B.J. argues that the Assistant Prosecutor elicited improper testimony regarding Harrison's statement to the police, an error further aggravated by his trial counsel's alleged ineffectiveness on cross examination. These errors, B.J. contends, violated his right to a fair trial, warranting reversal of his delinquency adjudication. We disagree.
The testimony at issue in this Point is as follows:
Assistant Prosecutor: Did you have an opportunity to take a statement from Shyquan Harrison?
Det. Palughi: Yes.
AP: I'm not going to ask you what Shyquan told you. However, did Shyquan Harrison identify anyone?
[The parties then disputed the admissibility of a picture of B.J.]
The Court: So what is it you're going to do? AP: I'm just going to show him the picture, is this who Shyquan Harrison identified, and based on that, Detective Palughi, what action was taken by the Jersey City Police. That's it. . . .
The Court: It doesn't come in substantively as evidence of -- because Shyquan Harrison is not a witness in this trial.
AP: Correct. Unless Shyquan comes in and testifies.
The Court: . . . You can't get that in as an out-of-court identification.
AP: I understand that.
The Court: And I don't see what it is you're trying to do with it then.
AP: I'm trying to close --The Court: [To the Detective] Based on what you developed in your investigation, did you then arrest [B.J.]?
Det.: I didn't arrest him personally, no, but he was arrested by the Jersey City Police Department.
The Court: All right.
Then, on cross examination:
Defense Counsel: Was there anything that occurred or was there an individual identified that satisfied you that this shooting was perpetrated by a particular individual who was acting in concert with another individual? Did you have that information?
Det.: The only information I had is what Harrison told me, and based on that information were left and people were arrested. I didn't arrest him personally, no.
Counsel: Did you arrest Mr. Harrison?
Det.: Yeah. He was arrested.
Counsel: But you did not make an arrest of [B.J.]?
Det.: I personally did not arrest him, no. Counsel: So you don't know why Jersey City Police Department arrested [B.J.]?
Det.: Yeah, they arrested him because Harrison said he was with him.
Counsel: But you don't know that.
Det.: Harrison told me in the statement. . . .
The Court: [Counsel,] you've now gotten in the evidence that I didn't let [the assistant prosecutor] get in in his direct as to what Shyquan Harrison told --
Counsel: No, I -- no, Your Honor. What I'm saying is I'm asking the officer whether or not it was his investigation that placed [B.J.] under arrest or not.
Defense counsel continued to probe Palughi:
Defense Counsel: [W]as it your investigation that caused [B.J.] to be arrested?
Det.: It was Mr. Harrison's statement that caused him to be arrested.
The Court: [To the witness] And that was the statement given to you?
Det.: Yes, sir.
In our view, the brief references to Harrison's statement and its contents were harmless errors. Again, we note that B.J. did not object at trial, R. 1:7-2. Therefore, we review it under the "plain error" standard. R. 2:10-2.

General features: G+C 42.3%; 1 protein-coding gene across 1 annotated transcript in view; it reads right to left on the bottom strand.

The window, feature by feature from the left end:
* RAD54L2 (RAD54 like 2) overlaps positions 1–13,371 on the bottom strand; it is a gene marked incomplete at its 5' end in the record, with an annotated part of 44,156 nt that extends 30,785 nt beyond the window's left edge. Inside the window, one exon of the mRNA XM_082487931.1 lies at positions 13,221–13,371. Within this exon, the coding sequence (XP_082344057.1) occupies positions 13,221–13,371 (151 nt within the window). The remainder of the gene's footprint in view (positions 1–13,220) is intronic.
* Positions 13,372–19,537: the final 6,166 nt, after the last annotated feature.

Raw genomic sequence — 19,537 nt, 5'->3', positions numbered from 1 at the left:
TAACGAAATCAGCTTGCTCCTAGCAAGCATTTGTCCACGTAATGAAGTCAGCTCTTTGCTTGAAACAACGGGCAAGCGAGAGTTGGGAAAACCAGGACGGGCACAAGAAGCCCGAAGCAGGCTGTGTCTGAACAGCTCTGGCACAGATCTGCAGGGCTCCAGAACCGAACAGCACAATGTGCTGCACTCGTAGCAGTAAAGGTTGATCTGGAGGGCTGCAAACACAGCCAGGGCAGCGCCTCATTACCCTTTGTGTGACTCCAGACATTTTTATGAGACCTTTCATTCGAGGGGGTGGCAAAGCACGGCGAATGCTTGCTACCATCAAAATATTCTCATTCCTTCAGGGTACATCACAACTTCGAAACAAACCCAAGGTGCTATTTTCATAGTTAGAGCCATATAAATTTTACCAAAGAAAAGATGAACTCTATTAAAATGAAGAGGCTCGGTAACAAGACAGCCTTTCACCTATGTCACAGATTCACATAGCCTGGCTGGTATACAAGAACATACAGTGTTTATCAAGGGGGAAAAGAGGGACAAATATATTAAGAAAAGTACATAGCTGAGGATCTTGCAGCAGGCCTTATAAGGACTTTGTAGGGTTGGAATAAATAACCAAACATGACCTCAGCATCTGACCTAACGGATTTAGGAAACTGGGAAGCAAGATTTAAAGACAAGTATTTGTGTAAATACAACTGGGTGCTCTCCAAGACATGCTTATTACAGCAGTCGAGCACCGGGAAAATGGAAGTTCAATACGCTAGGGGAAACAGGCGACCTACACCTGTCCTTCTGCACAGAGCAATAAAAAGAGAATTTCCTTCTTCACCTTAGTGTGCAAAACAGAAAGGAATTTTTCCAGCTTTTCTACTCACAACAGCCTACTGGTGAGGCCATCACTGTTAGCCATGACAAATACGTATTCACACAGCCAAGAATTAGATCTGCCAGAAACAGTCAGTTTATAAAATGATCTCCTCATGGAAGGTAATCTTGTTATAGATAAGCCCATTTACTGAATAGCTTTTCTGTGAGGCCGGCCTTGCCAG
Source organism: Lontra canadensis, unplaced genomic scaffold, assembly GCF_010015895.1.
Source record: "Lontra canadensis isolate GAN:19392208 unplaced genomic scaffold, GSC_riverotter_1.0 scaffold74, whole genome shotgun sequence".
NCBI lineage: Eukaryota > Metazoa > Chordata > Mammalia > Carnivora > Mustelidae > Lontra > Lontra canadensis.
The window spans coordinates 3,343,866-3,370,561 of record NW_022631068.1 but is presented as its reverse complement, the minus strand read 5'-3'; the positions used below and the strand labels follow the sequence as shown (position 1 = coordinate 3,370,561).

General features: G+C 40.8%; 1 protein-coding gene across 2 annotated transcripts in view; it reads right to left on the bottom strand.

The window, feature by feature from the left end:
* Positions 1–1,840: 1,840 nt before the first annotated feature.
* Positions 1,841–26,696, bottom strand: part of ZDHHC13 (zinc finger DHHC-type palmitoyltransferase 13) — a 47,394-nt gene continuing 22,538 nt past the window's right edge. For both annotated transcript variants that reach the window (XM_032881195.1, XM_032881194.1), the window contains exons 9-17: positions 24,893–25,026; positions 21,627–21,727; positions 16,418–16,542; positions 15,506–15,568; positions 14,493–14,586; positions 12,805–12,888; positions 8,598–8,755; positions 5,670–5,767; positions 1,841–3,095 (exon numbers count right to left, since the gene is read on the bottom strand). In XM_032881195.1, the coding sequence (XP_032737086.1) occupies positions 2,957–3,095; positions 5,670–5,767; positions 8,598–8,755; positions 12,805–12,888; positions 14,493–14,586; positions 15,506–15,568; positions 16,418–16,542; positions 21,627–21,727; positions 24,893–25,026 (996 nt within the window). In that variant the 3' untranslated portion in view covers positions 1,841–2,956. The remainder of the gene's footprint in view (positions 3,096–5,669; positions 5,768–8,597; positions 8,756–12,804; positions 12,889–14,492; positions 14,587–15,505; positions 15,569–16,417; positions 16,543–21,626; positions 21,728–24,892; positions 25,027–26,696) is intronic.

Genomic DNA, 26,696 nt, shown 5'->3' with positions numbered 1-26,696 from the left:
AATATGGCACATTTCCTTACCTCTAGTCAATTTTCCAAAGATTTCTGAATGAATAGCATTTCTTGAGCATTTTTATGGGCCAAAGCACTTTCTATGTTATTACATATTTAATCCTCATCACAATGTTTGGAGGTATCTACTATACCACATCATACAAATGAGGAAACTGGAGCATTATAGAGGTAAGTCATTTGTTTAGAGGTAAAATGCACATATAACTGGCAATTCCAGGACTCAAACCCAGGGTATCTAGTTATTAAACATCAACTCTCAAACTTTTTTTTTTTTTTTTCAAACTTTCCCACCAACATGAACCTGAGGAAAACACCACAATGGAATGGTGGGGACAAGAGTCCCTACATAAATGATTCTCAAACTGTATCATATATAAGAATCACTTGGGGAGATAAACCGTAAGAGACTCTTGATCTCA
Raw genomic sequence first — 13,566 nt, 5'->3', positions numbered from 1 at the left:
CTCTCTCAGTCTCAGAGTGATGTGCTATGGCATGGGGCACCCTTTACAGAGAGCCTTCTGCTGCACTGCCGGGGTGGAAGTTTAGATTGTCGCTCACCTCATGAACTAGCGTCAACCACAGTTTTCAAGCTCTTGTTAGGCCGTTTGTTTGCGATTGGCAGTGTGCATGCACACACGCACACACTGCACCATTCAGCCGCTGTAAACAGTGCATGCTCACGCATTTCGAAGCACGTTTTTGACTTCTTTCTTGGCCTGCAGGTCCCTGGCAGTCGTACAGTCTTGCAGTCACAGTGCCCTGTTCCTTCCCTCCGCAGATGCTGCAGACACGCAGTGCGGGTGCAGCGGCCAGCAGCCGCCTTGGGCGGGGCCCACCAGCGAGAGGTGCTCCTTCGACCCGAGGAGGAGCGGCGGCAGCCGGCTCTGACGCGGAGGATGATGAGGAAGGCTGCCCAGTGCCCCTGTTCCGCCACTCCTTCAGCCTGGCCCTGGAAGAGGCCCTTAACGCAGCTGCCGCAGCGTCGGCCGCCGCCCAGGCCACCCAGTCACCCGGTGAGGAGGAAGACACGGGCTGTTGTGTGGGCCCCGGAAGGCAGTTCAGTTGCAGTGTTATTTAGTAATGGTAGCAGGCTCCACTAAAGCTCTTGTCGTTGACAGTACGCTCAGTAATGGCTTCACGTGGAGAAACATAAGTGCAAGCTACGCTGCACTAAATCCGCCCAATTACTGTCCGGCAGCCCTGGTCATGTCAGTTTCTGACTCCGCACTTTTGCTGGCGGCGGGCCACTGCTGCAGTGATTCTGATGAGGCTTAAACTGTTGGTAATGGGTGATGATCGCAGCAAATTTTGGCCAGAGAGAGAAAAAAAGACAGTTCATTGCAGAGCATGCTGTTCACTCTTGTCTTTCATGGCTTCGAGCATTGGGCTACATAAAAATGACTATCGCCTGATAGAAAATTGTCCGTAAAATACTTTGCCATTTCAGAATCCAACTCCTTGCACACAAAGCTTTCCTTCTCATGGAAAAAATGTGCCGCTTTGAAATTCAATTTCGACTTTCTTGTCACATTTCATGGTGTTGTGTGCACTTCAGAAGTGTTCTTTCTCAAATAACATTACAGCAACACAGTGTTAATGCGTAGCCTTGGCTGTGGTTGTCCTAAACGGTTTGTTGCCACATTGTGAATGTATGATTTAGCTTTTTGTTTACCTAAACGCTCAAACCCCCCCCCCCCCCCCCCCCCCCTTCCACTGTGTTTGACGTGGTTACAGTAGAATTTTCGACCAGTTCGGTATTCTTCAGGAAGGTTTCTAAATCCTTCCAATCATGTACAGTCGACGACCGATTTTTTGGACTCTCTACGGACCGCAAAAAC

Palughi's testimony that Harrison had said in his statement to police that B.J. was with him at the time of the shooting was error. Harrison did not testify and B.J.'s trial counsel had no opportunity to cross examine him. However, the error was harmless. First, there was ample evidence against B.J. See State v. Roach, 146 N.J. 208, 226 (noting that the question of whether an error is harmless depends upon consideration of the other evidence of guilt), cert. denied, 519, U.S. 1021, 117 S.Ct. 540, 136 L.Ed. 2d 424 (1996). The State's primary witness was Johnson, who testified unequivocally that it was B.J. who initially pointed the gun at him, who attempted to fire it at him and then passed it off to Harrison, who tried to rob him and then shot him three times. Johnson clearly puts B.J. at the scene of the shooting, as well as an active participant in the criminal event, absent Palughi's testimony as to Harrison's statement.
Second, Harrison's statement was hardly conclusive as to B.J.'s guilt. It did place him at the scene, but that alone would not have been sufficient to convict B.J. of the offenses charged. Third, this was a bench trial, not a jury trial. As mentioned above, it is therefore much less likely that Judge Baber gave any consideration to the improper testimony of Palughi. In fact, the judge specifically stated that "[t]his case doesn't rise or fall on Detective Palughi's testimony . . . . [T]he critical testimony is the testimony from Mr. Johnson and the testimony from [B.J.]."
Finally, B.J. contends:
B.J. SHOULD BE GRANTED A NEW HEARING BECAUSE THE ERRORS BELOW WERE CUMULATIVE AND DENIED HIM A FAIR HEARING.
We do not agree.
First, there were no errors, thus no cumulative effect. And, although it is true that "even when an individual error or series of errors does not rise to reversible error, when considered in combination, their cumulative effect can cast sufficient doubt on a verdict to require reversal[,]" State v. Jenewicz, 193 N.J. 440, 473 (2008), that is not the case here.